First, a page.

On your mark, get set, present! - codecentric AG Blog

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In my inner dialog about GWT I mentioned that we used Model-View-Presenter approach in our project – MVP plus event bus mechanism. It is quite interesting approach, could be labeled as overhead, but it is with no doubt useful. This time, I would like to write a bit more about how we organized our presenters and views, and how we incorporated it with history management – all of that with little help from Google Gin.

So, there is a Presenter, a View and a Model. We should not care about what model brings – it is just some data. View is a place where that data is shown, presented. Presenter is the one responsible for fetching and presenting that data. Naturally, there has to be some sort of relationship between the presenter and view class – every presenter class knows about the view it is responsible for. Here is the small fragment of code just for illustration:

public class ContactViewPresenter extends Presenter {

public interface Display extends PresenterDisplay {

}

protected Display display;

@Inject

public ContactViewPresenter(Display display, EventBus eventBus, DispatchAsync dispatcher) {

super(eventBus, dispatcher, HistoryPlace. EDIT_CONTACT_PAGE);

this.display = display;

}

}

public class ContactView implements ContactViewPresenter.Display {

}

As it can be seen, display, the view, is injected into the presenter and represents the bridge between those two. Event bus is also injected, in order to make presenter able to listen and fire different types of events. Third thing being injected is dispatcher used for dispatching asynchronous calls.

When we started working on this, our goal was to make presenter classes able to realize when is the moment to present their display. Basically, we were trying to avoid having one class that will tell every single presenter things like “showDisplay” and “hideDisplay”. We wanted to make presenters independent and “self aware”. For deeper understanding how it is done, we should take a look at class Presenter, since every presenter in our application extends it:

public abstract class Presenter implements ValueChangeHandler<String> {

protected EventBus eventBus;

protected DispatchAsync dispatcher;

protected HistoryPlace place;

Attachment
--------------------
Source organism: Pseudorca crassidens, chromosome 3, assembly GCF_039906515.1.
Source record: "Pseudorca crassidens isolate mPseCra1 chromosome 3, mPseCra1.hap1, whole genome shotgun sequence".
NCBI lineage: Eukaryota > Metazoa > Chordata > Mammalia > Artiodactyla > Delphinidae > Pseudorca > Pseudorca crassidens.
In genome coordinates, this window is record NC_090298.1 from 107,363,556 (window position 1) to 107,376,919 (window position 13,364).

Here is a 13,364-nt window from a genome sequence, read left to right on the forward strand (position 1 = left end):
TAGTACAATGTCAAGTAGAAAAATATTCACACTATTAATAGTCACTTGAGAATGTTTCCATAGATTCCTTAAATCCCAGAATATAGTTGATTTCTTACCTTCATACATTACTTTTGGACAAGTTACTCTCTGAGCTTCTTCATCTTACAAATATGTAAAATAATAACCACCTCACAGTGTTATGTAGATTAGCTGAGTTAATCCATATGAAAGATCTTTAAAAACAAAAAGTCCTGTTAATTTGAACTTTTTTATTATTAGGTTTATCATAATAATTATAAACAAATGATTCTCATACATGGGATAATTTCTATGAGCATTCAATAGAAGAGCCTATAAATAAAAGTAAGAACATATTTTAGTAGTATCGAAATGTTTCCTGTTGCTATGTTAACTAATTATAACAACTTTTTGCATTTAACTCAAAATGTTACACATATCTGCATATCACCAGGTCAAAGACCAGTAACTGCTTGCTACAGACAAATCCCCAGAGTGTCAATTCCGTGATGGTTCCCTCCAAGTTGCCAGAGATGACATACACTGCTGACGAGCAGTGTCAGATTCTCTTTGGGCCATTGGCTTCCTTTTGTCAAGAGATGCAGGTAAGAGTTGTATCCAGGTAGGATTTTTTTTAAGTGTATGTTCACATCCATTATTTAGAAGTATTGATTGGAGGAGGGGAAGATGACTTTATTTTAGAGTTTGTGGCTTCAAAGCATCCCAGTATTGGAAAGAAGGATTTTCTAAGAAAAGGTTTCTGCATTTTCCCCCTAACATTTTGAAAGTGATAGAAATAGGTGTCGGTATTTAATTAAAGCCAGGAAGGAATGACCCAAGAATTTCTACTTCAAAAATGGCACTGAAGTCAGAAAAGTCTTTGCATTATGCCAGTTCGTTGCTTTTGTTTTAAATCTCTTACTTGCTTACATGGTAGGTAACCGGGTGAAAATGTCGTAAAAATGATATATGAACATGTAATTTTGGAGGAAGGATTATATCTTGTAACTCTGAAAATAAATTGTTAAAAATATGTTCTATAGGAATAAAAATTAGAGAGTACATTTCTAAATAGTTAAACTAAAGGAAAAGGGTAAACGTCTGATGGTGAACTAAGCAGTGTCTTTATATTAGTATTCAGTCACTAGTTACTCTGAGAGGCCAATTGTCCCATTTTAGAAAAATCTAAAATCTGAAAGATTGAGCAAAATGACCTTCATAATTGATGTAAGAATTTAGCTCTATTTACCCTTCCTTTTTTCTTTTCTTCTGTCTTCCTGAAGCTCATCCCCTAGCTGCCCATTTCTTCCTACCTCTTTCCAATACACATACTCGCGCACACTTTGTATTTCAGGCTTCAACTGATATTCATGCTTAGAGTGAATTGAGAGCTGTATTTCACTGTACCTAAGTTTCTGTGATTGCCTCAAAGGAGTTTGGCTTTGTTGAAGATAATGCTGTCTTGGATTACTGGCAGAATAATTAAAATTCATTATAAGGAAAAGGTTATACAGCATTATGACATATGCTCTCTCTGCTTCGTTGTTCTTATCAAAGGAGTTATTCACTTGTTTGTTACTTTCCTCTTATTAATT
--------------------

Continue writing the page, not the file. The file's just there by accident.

public abstract void refreshDisplay();

public abstract void clearDisplay();

protected abstract void bind();

protected abstract void unbind();

@Override

public void onValueChange(ValueChangeEvent<String> event) {

}

}

Beside having injected event bus and dispatcher, every presenter has knowledge about what “history place” it is responsible for. HistoryPlace is enumeration that links currently presented display and application’s URL: every history place is defined by one history token. This means when specific history token (HistoryPlace) is part of application’s URL, corresponding display should be presented.

How our presenter knows that the time has come to present its display? Every presenter class is able to register itself as listener of “history change” events (since it extends Presenter that implements ValueChangeHandler<String>) – every presenter listens to the history events. When such event is fired, by calling History.newItem(), method onValueChange is called and there is where presenter determines if time to react has come: it simply compares HistoryPlace, or history token if you like, that’s its responsibility with the one from the ValueChangeEvent. If those are equal, it’s time to present – method calls its bind() method (registers all event bus listeners, handlers and other smart stuff) and its refreshDisplay() method (fetches desired data – Model); if not, presenter stays inactive.

Well, not completely inactive… Once the bind() method is called, many event handlers and listeners are added into the event bus. In our case, event bus has single instance used across the application causing that after presenting some displays several times, i.e. calling bind() method (of different presenters) several times, there will be multiple handlers and listeners for same sorts of events (originating in different presenter classes) registered into the event bus. No one wants that because it would be very difficult to understand what is happening in the background, what and why are doing presenters which displays are not currently visible.

For that reason there is unbind() method. Once presenter realizes that requested display, via HistoryPlace, is not its dedicated one, it checks if the current one is. If yes, it calls its unbind() method and removes all unnecessary handlers and listeners from the event bus. If not, it stays inactive. This time for real.

It wasn’t clear how the solution will look like from the start, but the idea and wish what we want to have was. It was developed gradually, iteratively redesigned and step-by-step improved. Java background of GWT and Java way of thinking definitely added value to this part of development – it made us think, (re)design and (re)organize our code. Having in mind the complexity of it, I doubt we would come to such a nice solution if we used plain JavaScript.